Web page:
The Asia-Pacific Partnership and the Kyoto Protocols: In conflict or cooperation?

President Obama’s visit to China before December’s Copenhagen conference underlined views that the international strategy to tackle climate change truly hinges on cooperation between the United States and the developing Asian economies. This relationship, as represented in the Asia-Pacific Partnership (APP), is controversial to environmental analysts. In two papers published today in WIREs Climate Change, analysts debate the significance of the APP and its role as an alternative to the Kyoto treaty.

Launched in 2006, the APP is a non-treaty agreement between the United States, Australia, Canada, India, Japan, South Korea and, perhaps most importantly, the People’s Republic of China. It is increasingly seen as a viable agreement between the United States and the emerging Asian economies, yet is criticised for not being legally binding.

“[The APP] has been hailed as a new model for an international climate agreement and as an alternative to the Kyoto protocol,” said Ros Taplin from Bond University in Australia. “However implementation has had challenges. As an opposing model to Kyoto it is a contravention of the United Nations Framework Convention on Climate Change’s (UNFCCC) principle of common, but differentiated responsibilities.”

The APP’s significant difference to Kyoto with regard to greenhouse gas emissions is that it requires participation by developing nations. This is seen as crucial by both the United States and Australia, who contend that it would be economically untenable for their countries to significantly cut their emissions without all countries taking action.

“The APP is based around public private taskforces organised on a sectoral basis. In legal terms the partnership is a nonbinding, soft law” said Taplin, “It is a contributor to the crumbing of climate governance.”

Australia and the United States have also attempted to divert debate away from targets and timetables by adopting this sectoral approach. 170 projects have been initiated by taskforces, yet by mid-2009 only 7 had been completed.

However, according to Aynsley Kellow from the University of Tasmania, the APP is far from dead and is an improvement over the “failure” of the Kyoto Protocols, providing important lessons for future climate change negotiations.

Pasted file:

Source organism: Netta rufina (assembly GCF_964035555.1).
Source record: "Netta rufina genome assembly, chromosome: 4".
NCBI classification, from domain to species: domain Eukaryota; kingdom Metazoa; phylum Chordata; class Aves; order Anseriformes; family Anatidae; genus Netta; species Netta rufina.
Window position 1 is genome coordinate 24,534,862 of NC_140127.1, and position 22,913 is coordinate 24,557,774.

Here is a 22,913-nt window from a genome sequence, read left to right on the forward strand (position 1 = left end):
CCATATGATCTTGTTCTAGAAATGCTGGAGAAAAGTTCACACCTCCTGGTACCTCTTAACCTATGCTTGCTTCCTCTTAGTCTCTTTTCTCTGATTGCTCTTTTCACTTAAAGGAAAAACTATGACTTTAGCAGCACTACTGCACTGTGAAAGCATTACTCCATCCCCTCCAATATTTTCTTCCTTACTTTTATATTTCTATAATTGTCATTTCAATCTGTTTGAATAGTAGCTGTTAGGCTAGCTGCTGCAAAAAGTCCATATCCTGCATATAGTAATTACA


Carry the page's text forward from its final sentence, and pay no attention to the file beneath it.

“[Kyoto] has failed. It failed horizontally to secure commitments from important players and it failed vertically because of the lack of delivery of outcomes to those who did accede to it,” said Kellow. “In comparison the APP represents a useful way forward.”

The Kyoto Protocols launched what Kellow calls “a rush to targets and timetables”, and promised clear reductions in greenhouse gas emissions of around 5% by industrialised nations. However, between 1997 and 2004, emissions from countries that ratified the protocol increased by 21.1%, whereas emissions from the United States increased by 6.6%.

“This is hardly a picture of policy success,” said Kellow. “In contrast the APP is a non-binding initiative aimed at fostering technological development and transfer on a sectoral basis and sits alongside the G8+ 5, launched during the Gleneagles summit in 2006.”

Expectations for international cooperation post-Copenhagen may now be modest, but, argues Kelow, initiatives such as the APP and G8+5 should be seen as helping rather than hindering these negotiations.

“We should be looking for silver buck-shot rather than a silver bullet in the quest for an adequate response to the risks of anthropogenic climate change.” concludes Kellow, “The APP is one piece of shot, but a significant and helpful one nonetheless.”

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